This thought clearly crossed the mind of someone in the Curies’ immediate circle, as shown by a letter in the Curie Archive at the Bibliothèque Nationale in Paris from the lawyer J L Ricqles. The letter (which unfortunately has no recipient’s name) is a response from a concerned approach about Tho-Radia and a request to investigate the legality of using their name for advertising.

It was not the first time the family had sought to protect against a misuse of the Curie name. In 1924 Skłodowska Curie had received a letter from the Morey Flux Chemical Company in Delaware, USA. Morey A. Park, the letter writer and owner, was concerned because they had been approached by a party interested in making a ‘Curie Hair Tonic’ and wanted to check whether they actually had permission to use the name as was claimed. Marie wrote back denying any such authorisation and even had to refute the claim that the hair tonic was made in accordance with her own personal formula. 

The case of Tho-Radia was more complex and Ricqles advice was that Alfred, if he was genuinely named Curie, had the right to use his name in any way he saw fit. There was a chance, however, that a tribunal would look favourably on any lawsuit brought about by the family if it was shown that the name was being used ‘in such a way that it is susceptible to create prejudicial confusion to other person’s interests’, or, in other words, that it would damage the family’s reputation.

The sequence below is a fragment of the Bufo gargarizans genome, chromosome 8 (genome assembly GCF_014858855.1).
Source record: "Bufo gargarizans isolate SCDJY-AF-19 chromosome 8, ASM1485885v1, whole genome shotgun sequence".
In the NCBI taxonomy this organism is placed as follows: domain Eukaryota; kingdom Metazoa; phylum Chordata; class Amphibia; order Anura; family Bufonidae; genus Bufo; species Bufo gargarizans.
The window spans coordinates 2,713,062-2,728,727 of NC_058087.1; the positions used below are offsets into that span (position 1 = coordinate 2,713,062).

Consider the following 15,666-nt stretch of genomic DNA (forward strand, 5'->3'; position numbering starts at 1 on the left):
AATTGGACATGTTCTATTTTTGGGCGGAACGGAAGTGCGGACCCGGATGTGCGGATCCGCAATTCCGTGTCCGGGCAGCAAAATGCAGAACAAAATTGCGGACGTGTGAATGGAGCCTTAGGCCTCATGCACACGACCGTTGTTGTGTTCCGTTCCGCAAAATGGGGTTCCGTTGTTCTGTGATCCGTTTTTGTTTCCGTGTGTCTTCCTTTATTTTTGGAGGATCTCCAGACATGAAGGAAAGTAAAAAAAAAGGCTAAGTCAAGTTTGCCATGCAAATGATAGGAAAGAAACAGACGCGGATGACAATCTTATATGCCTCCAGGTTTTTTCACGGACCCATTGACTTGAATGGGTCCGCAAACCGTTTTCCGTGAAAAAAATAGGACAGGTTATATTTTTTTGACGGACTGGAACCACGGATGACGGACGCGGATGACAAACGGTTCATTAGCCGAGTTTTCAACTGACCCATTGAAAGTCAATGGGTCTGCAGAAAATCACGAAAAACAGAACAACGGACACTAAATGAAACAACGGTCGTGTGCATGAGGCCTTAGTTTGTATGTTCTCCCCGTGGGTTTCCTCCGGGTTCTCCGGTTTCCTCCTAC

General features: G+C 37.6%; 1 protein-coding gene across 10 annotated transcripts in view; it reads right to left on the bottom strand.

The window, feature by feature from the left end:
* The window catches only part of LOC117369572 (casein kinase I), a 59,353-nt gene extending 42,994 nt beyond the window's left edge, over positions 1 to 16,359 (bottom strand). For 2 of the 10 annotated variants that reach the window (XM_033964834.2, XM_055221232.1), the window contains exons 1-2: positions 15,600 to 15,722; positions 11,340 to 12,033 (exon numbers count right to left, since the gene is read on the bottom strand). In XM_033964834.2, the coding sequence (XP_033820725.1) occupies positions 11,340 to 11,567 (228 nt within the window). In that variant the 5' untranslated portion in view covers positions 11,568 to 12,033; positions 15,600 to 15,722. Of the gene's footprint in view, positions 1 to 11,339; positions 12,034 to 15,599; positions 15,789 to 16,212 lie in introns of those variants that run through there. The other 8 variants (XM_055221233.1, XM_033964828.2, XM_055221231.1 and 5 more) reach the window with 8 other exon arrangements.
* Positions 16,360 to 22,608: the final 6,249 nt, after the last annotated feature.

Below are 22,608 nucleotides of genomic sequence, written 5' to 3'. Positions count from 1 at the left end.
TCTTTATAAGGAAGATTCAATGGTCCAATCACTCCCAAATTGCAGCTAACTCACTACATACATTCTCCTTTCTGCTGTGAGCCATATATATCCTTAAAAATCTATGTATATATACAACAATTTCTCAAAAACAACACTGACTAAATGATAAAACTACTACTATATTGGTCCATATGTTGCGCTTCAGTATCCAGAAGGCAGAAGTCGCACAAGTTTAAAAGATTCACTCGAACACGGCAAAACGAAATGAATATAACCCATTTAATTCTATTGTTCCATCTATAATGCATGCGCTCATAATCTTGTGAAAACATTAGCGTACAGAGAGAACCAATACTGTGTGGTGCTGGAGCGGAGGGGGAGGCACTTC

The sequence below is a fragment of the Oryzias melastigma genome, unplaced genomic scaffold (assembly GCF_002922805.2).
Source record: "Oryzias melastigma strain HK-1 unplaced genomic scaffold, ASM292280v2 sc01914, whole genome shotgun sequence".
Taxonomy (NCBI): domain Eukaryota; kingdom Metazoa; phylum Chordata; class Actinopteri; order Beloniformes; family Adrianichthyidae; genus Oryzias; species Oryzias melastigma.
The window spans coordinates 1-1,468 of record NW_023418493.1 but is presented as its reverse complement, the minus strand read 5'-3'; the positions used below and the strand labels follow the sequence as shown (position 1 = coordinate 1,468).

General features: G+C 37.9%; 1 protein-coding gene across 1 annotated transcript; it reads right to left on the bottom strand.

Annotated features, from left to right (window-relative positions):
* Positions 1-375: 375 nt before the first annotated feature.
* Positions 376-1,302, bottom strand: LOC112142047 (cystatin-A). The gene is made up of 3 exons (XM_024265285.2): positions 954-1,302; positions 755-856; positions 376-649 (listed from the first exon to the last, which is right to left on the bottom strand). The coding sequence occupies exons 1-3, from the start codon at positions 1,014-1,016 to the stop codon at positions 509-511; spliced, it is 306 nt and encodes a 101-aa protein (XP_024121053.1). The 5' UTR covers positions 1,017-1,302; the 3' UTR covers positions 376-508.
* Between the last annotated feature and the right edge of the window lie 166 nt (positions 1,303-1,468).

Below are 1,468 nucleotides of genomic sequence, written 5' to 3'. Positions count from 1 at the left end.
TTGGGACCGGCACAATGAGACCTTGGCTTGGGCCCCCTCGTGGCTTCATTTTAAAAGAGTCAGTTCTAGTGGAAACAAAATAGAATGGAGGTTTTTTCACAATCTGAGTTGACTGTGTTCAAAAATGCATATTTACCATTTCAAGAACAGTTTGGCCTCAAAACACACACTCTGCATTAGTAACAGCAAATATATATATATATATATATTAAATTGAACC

While there is no evidence that the legal case was taken any further, it is clear that the Curie family were on guard against their name being linked to anything outside their control. Not only were the Curies concerned about their legacy, Skłodowska Curie was also allegedly in self-denial about the risks caused by her work with radium and the damage exposure to radioactivity could cause. Marie was very ill, to the extent that it was becoming increasingly hard to conceal. Although she had tried to keep the extent of her illness secret, she was virtually blind by the 1930s, having had operations on her eyes in 1923, 1924 and 1930.

During the summer of 1934, she fell seriously ill and travelled to the Sancellemoz sanatorium in Passy, France, where she was booked in under an assumed name. She had initially been diagnosed with tuberculosis and it was thought that the mountain air would be beneficial. However, while at the sanatorium her diagnosis was changed to aplastic anaemia. She died on 4 July 1934 at the age of 66. Her final words were said to be: ‘La tête tourne’ (the head spins). She was buried two days later alongside her husband, Pierre, at a cemetery in Sceaux, outside Paris. 

The death of Marie Skłodowska Curie helped to galvanise a reaction to the use of radium. By 1937 the French government had placed significant restrictions on the sale of products that contained radioactive substances.

The effects of this new legislation had implications for the marketing and manufacturing processes of the Tho-Radia brand. While they had no choice but to stop using radioactive ingredients, printed evidence shows that the company did not undertake any radical rebranding and continued its commercial success with advertisements in magazines such as Marie Claire. The brand continued to trade successfully and registered new products throughout the 1950s before going into liquidation in 1962.

Lucy Jane Santos is the author of Half Lives: The Unlikely History of Radium (Icon Books, 2020).